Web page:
In a move aimed at curbing the spread of extremism in prisons
The British government intends to isolate prisoners on high-profile terrorism charges to curb the radicalization of other inmates, Justice Minister Dominic Raab announced yesterday. “We must nipple coercive control tendencies imposed by extremists that may lead to extremism and terrorism,” Britain’s justice minister told Sky News. Rapp wants to “make extensive use of (…) separation centers” that exist to isolate potential terrorist recruits.
On Time Radio, Raab explained that the UK has 28 “separation centres” but that “we’re only using nine at the moment”. He announced that he would allocate 1.2 million pounds (1.4 million euros) to target detainees who should be isolated because they pose a threat to radicalize other detainees.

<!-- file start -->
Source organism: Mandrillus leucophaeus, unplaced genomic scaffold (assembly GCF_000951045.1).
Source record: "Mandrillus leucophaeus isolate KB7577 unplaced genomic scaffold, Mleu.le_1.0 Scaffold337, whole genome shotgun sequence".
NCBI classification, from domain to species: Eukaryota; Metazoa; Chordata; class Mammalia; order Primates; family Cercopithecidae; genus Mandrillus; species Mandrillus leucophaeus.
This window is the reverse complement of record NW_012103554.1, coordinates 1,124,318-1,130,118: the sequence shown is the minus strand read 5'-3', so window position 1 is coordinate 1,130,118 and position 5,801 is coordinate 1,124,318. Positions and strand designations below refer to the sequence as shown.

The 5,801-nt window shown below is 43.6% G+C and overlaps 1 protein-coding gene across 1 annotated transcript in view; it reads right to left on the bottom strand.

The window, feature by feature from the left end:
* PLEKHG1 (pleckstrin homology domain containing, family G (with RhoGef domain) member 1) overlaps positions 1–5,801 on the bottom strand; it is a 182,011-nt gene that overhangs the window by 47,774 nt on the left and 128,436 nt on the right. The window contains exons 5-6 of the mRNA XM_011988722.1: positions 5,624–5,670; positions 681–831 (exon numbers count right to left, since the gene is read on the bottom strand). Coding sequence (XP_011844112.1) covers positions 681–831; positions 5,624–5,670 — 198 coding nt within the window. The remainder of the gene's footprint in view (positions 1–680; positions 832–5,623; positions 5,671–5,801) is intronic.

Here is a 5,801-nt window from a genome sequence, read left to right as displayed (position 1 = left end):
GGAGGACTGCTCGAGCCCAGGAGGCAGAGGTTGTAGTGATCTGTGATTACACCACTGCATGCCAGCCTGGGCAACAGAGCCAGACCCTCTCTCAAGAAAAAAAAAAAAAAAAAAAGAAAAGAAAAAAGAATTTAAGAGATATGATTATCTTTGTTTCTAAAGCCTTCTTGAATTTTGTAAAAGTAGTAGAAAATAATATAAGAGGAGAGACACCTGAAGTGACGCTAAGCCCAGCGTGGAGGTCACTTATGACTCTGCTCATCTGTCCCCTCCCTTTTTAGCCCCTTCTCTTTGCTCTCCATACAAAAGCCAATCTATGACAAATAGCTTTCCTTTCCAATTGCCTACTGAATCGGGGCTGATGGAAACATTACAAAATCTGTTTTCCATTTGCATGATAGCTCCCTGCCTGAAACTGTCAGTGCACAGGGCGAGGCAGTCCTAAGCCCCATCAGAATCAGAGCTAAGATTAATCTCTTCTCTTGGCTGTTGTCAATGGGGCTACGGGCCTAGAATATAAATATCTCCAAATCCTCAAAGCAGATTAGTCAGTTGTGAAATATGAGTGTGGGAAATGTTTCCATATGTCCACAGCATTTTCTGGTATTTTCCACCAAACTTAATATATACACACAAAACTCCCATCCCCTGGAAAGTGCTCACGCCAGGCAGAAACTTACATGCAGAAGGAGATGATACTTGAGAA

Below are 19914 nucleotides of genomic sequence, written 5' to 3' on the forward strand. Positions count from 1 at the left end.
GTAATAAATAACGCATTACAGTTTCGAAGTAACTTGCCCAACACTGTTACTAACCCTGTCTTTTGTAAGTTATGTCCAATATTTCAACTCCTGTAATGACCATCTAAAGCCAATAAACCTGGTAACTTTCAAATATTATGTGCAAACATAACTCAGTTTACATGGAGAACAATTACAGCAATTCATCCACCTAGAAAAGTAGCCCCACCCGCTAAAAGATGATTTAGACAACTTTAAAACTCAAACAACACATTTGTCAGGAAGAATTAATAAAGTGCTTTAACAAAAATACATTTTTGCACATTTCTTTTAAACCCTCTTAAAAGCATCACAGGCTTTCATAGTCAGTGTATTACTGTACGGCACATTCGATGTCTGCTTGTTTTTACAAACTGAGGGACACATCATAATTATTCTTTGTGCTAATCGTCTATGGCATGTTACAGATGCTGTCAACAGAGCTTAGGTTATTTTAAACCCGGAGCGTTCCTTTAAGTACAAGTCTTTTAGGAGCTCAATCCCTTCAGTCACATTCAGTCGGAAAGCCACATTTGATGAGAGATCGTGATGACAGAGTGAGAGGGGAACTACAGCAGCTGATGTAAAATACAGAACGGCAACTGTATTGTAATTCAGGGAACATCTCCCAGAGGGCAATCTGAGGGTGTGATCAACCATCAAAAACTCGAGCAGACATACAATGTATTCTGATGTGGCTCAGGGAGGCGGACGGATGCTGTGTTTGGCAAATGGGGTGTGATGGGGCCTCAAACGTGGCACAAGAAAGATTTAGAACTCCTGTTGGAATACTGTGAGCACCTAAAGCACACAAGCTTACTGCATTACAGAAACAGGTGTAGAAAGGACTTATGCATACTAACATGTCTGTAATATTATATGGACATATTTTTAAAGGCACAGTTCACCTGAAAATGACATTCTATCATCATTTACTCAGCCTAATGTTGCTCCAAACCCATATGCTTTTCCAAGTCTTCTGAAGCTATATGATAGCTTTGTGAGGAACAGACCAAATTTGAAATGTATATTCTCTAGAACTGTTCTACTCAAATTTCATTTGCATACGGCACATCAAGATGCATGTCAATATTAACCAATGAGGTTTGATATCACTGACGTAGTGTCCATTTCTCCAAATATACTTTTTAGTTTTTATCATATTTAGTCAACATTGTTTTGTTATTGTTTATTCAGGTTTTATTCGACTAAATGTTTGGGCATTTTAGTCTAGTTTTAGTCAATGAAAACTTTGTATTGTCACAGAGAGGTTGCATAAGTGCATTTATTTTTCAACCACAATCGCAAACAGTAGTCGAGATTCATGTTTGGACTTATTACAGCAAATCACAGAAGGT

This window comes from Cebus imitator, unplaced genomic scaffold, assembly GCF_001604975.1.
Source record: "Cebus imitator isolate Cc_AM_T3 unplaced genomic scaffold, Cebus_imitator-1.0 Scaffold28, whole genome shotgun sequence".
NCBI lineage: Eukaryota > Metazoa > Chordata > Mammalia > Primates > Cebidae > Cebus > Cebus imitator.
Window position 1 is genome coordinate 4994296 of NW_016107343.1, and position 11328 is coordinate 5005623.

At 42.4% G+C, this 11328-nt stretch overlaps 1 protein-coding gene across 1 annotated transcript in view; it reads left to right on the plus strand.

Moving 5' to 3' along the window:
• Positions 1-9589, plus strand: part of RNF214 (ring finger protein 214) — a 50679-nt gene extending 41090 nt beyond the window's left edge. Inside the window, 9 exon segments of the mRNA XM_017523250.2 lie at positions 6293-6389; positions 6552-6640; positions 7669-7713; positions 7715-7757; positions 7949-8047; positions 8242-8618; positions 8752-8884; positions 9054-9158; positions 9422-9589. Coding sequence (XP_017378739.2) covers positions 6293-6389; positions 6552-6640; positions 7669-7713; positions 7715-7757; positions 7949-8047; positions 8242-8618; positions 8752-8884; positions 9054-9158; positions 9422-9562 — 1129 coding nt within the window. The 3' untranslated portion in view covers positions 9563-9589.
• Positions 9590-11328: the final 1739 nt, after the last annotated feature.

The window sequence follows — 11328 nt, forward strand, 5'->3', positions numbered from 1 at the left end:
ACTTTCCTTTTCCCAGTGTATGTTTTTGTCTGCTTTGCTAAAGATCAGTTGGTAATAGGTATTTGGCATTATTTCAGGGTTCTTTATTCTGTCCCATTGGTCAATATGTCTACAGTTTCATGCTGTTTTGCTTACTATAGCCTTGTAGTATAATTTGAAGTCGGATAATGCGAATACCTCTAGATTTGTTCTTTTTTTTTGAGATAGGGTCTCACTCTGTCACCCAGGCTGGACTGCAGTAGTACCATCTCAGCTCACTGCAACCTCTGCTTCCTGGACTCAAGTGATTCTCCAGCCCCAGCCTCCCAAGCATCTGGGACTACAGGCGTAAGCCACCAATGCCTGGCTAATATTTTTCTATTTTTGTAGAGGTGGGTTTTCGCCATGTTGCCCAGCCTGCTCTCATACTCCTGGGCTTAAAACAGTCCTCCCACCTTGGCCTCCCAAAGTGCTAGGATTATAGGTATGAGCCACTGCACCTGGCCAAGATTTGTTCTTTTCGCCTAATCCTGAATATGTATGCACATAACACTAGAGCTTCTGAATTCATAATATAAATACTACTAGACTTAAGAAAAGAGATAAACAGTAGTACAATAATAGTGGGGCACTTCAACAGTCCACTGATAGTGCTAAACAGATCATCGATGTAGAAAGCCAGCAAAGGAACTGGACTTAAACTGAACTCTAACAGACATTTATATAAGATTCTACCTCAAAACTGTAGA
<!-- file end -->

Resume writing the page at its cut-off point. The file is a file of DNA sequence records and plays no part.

This announcement coincided with the publication of an independent report on terrorism in prisons in England and Wales, whose authors argued that the threat in prisons comes from terrorism and that “there is no other threat to it.” “Prisons should not become a second chance for terrorists whose plans to launch an attack in society have been thwarted,” the report said.
There have been several terrorist attacks in the UK in recent years, including the killing of two young men in November 2019 by a man convicted of terrorism.
Jack Merritt, 25, and Saskia Jones, 23, were stabbed in London by Usman Khan during a conference on a prisoner reintegration program he was attending. The 28-year-old attacker was serving a prison sentence in a terrorism case and was released midway through his sentence, eleven months before the attack, which also wounded three other people.
In the United Kingdom, a total of 200 people were convicted of terrorism and another 200 in connection with terrorism.